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In The News

January 21, 2009
Chance Harman Classic Summary

The Floyd Press: Sports
Roger Mannon

Community supporters raised about $16,000 at the second annual Chance Harman Classic Saturday. The proceeds, which came from admissions and a barbecue dinner, will be used for scholarships at three local schools and for cancer research.
The event bears the name of a young boy who lost his life to cancer in 2007. His father, Brian Harman, coaches the Floyd County High School boys’ team.
On Saturday, basketball fans came out and cheered for several boys’ basketball teams, which, along with Floyd, included Blacksburg, Radford, Fort Chiswell, Glenvar, George Wythe, Parry McCluer, and Giles.
The four-game event was held at Floyd County High School Saturday, January 3.
Floyd County lost to Fort Chiswell 59-51 in the final game of the evening. In other games, Parry McCluer beat Glenvar 44-41. Tyler Kerr had 11 points for Parry McCluer, and Mark Johnson had 10 for Glenvar.
Radford beat Blacksburg 62-59 in triple overtime. The Bobcats’ Jon Thompson scored 11 points, giving him 1,000 career points.
Giles knocked off defending state champion George Wythe 74-68. Codey Williams had 16 points and 16 rebounds for Giles, while Will Sawyers had 20 points for George Wythe.
A shooting slump cost the Buffaloes in their loss. The Buffs went 9-for-24 from the free throw line and missed nine layups and put backs.
"If you look back on our losses, they’ve all been when we’ve missed free throws and lay-ups," said coach Brian Harman. "We still need a little time to gel."
The Pioneers trailed only 2-0, after a lay-in by Cole Peters. Baskets by Parker Mabe and Andrew White gave Chiswell the lead for good.
After Tucker Crawford tied the game on a steal, Akers got a fast break lay-up and two free throws, and Hody Viars scored for a 10-4 lead. Crawford hit a jumper with Chris Rodriguez scoring for the Pioneers.
A three by Nathan Coartney got Floyd within 14-9, but a stickback and a drive by Viars made it 18-9 at the end of the quarter. A turnover basket by Jacob Henley upped the lead to 11 at the start of the second.
Peters made a free throw, Coartney got another three, and Peters scored in the post to get Floyd within 22-15. Baskets by Mabe and Henley put the margin back to 11.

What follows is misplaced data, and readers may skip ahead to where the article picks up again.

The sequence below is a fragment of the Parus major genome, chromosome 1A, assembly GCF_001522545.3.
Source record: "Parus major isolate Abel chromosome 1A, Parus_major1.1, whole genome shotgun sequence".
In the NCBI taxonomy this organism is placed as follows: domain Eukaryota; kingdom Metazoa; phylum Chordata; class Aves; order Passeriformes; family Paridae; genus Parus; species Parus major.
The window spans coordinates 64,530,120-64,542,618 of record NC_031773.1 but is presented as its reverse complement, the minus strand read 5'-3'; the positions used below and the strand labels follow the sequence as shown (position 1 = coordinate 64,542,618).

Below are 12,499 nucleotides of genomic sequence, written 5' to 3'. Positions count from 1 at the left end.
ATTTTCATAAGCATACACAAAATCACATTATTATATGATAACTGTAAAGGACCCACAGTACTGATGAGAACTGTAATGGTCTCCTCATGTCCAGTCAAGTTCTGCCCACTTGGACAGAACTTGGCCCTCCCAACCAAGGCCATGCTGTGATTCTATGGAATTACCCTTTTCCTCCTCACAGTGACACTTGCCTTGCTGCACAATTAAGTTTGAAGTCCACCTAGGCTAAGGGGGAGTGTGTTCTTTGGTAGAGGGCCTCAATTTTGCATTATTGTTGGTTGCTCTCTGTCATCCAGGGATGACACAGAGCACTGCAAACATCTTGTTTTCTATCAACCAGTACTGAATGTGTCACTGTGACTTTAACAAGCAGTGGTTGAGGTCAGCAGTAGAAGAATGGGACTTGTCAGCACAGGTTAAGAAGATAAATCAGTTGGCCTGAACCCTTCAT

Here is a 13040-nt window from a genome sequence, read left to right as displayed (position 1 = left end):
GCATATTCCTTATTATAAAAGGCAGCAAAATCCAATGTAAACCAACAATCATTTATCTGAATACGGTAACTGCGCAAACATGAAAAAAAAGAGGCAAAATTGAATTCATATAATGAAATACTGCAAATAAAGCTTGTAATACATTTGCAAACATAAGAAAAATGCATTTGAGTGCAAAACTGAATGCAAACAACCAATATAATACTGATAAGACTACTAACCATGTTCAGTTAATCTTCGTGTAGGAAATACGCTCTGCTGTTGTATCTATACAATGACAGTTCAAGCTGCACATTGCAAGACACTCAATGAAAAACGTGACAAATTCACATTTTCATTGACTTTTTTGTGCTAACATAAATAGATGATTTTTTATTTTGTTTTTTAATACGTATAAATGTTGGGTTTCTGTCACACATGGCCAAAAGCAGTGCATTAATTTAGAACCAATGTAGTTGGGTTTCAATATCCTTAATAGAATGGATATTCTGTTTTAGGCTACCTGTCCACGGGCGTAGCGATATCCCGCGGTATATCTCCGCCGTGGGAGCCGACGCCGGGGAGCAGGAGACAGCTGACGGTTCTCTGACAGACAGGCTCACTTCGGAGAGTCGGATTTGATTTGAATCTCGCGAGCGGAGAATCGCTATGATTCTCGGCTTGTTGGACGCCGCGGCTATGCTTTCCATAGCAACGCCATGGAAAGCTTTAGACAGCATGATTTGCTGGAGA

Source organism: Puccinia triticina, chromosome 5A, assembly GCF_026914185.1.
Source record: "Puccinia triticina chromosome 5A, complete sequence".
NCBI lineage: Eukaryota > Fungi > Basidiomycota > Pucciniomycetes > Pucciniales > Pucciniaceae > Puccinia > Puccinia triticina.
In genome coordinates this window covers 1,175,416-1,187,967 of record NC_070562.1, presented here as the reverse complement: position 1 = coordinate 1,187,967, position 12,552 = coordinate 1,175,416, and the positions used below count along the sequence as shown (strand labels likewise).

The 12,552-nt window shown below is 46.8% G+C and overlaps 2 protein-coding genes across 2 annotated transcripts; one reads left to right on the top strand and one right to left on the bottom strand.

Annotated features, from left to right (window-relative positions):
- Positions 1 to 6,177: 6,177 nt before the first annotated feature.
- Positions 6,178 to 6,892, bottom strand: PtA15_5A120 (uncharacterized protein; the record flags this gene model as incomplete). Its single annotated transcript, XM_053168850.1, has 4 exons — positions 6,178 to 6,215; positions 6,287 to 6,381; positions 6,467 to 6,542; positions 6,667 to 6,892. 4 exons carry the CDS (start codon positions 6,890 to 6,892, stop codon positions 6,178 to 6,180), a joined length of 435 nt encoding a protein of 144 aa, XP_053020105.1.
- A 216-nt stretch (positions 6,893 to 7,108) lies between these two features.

The Buffs got a drive by Zack Yates and were within 27-17 at halftime. The Pioneers opened with a three by Akers to build a 13-point lead that would be sustained by the end of the period.
Peters made two free throws, Yates scored on a break, Peters scored on a break, Brett Holman hit from the baseline and made a free throw, and Peters got a lay-in with 55 seconds left as the quarter ended with the Pioneers ahead 41-28.
Fort Chiswell led by as many as 18 points in the fourth. After a free throw by Yates, Akers scored on a break.
Holman got two baskets, but a basket by Henley, a three by Akers, a lay-in by White and a put back by Viars gave the Pioneers a 52-34 lead at 4:32.
A Buff rally got Floyd as close as six in the final minute. Holman made a free throw, Matt Hollandsworth scored twice inside, Holman drove the length of the court for a lay-up, and Peters got six points in the final 25 seconds on two free throws, a stick back and a lay in with six seconds remaining.
Akers made two free throws with one second left for the final margin.
Fort Chiswell: Poole 2, Mabe 10, Rodriguez 3, Henley 8, Akers 16, Viars 12, White 8
Floyd County: Crawford 4, Holman 12, Coartney 6, Yates 5, Peters 20, Hollandsworth 4

January 21, 2009
Family opens a new chapter

Family opens a new chapter
After losing their son to cancer in 2007, Brian and Desirae Harman have welcomed a new son, Chaycen Wesley Harman, into the world. Click here to see photos and video
The Roanoke Times - By
Lerone Graham

FLOYD -- Brian and Desirae Harman don't get as much sleep as they'd like.

"You're going to have to get him, Brian," Desirae Harman said she told her husband at 4 a.m. two weeks ago.

And it's like deja vu for the family, which lost sleep throughout much of last year tending to their son, Chance, as he battled a rare brain tumor.

The Floyd County community rallied behind Chance as he spent seven months in and out of surgery and chemotherapy, before dying July 6, 2007, at the age of 4.

While the Harmans spent countless nights last year in the hospital, they now have a different reason for stressful, sleepless nights.

On Nov. 4, the Harman family welcomed its newest addition, a baby boy weighing 6 pounds, 5 ounces.

They named him Chaycen Wesley Harman. The family said that baby Chaycen is a part of the healing process.

Initially, they wanted another boy. But after getting pregnant two months after Chance's death, only to miscarry that November, they said the gender didn't matter as much, "as long as it was healthy," Brian Harman said.

In light of all of the tragedy in their lives -- Desirae Harman's sister was shot and killed two months after Chance's death -- they chose not to tell relatives that Harman had gotten pregnant and miscarried.

So when they learned that she was pregnant yet again, they waited a few months before breaking the news.

"We were blessed again to have another," Brian Harman said.

He said that he and Desirae were tested to see if Chance's tumor was genetic. Thankfully, they said, the tests came back negative.